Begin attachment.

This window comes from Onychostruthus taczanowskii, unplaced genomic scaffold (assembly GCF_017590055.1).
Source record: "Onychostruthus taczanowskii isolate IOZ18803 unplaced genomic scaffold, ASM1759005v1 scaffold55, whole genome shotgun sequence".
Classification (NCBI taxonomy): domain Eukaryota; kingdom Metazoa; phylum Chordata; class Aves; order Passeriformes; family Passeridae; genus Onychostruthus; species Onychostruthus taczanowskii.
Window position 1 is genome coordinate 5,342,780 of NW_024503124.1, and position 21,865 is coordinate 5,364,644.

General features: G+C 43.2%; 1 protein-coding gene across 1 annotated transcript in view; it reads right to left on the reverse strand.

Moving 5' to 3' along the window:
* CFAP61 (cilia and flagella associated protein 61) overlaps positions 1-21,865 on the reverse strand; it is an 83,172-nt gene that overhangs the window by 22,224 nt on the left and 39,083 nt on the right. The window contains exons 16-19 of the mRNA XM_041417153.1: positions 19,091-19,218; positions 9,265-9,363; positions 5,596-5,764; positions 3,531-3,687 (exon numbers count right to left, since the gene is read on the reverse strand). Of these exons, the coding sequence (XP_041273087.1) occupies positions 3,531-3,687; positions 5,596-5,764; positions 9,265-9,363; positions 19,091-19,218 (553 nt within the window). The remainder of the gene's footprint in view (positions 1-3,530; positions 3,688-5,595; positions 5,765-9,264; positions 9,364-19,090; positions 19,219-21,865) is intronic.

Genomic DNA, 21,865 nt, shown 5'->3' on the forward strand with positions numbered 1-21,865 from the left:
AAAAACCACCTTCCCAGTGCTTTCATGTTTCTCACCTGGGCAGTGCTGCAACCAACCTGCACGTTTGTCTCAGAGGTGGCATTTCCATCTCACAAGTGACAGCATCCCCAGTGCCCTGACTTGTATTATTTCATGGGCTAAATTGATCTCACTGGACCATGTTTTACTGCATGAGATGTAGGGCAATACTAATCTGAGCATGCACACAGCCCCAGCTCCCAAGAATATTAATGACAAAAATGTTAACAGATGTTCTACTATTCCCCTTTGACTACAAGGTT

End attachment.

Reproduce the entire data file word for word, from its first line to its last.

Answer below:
This window comes from Onychostruthus taczanowskii, unplaced genomic scaffold (assembly GCF_017590055.1).
Source record: "Onychostruthus taczanowskii isolate IOZ18803 unplaced genomic scaffold, ASM1759005v1 scaffold55, whole genome shotgun sequence".
Classification (NCBI taxonomy): domain Eukaryota; kingdom Metazoa; phylum Chordata; class Aves; order Passeriformes; family Passeridae; genus Onychostruthus; species Onychostruthus taczanowskii.
Window position 1 is genome coordinate 5,342,780 of NW_024503124.1, and position 21,865 is coordinate 5,364,644.

General features: G+C 43.2%; 1 protein-coding gene across 1 annotated transcript in view; it reads right to left on the reverse strand.

Moving 5' to 3' along the window:
* CFAP61 (cilia and flagella associated protein 61) overlaps positions 1-21,865 on the reverse strand; it is an 83,172-nt gene that overhangs the window by 22,224 nt on the left and 39,083 nt on the right. The window contains exons 16-19 of the mRNA XM_041417153.1: positions 19,091-19,218; positions 9,265-9,363; positions 5,596-5,764; positions 3,531-3,687 (exon numbers count right to left, since the gene is read on the reverse strand). Of these exons, the coding sequence (XP_041273087.1) occupies positions 3,531-3,687; positions 5,596-5,764; positions 9,265-9,363; positions 19,091-19,218 (553 nt within the window). The remainder of the gene's footprint in view (positions 1-3,530; positions 3,688-5,595; positions 5,765-9,264; positions 9,364-19,090; positions 19,219-21,865) is intronic.

Genomic DNA, 21,865 nt, shown 5'->3' on the forward strand with positions numbered 1-21,865 from the left:
AAAAACCACCTTCCCAGTGCTTTCATGTTTCTCACCTGGGCAGTGCTGCAACCAACCTGCACGTTTGTCTCAGAGGTGGCATTTCCATCTCACAAGTGACAGCATCCCCAGTGCCCTGACTTGTATTATTTCATGGGCTAAATTGATCTCACTGGACCATGTTTTACTGCATGAGATGTAGGGCAATACTAATCTGAGCATGCACACAGCCCCAGCTCCCAAGAATATTAATGACAAAAATGTTAACAGATGTTCTACTATTCCCCTTTGACTACAAGGTT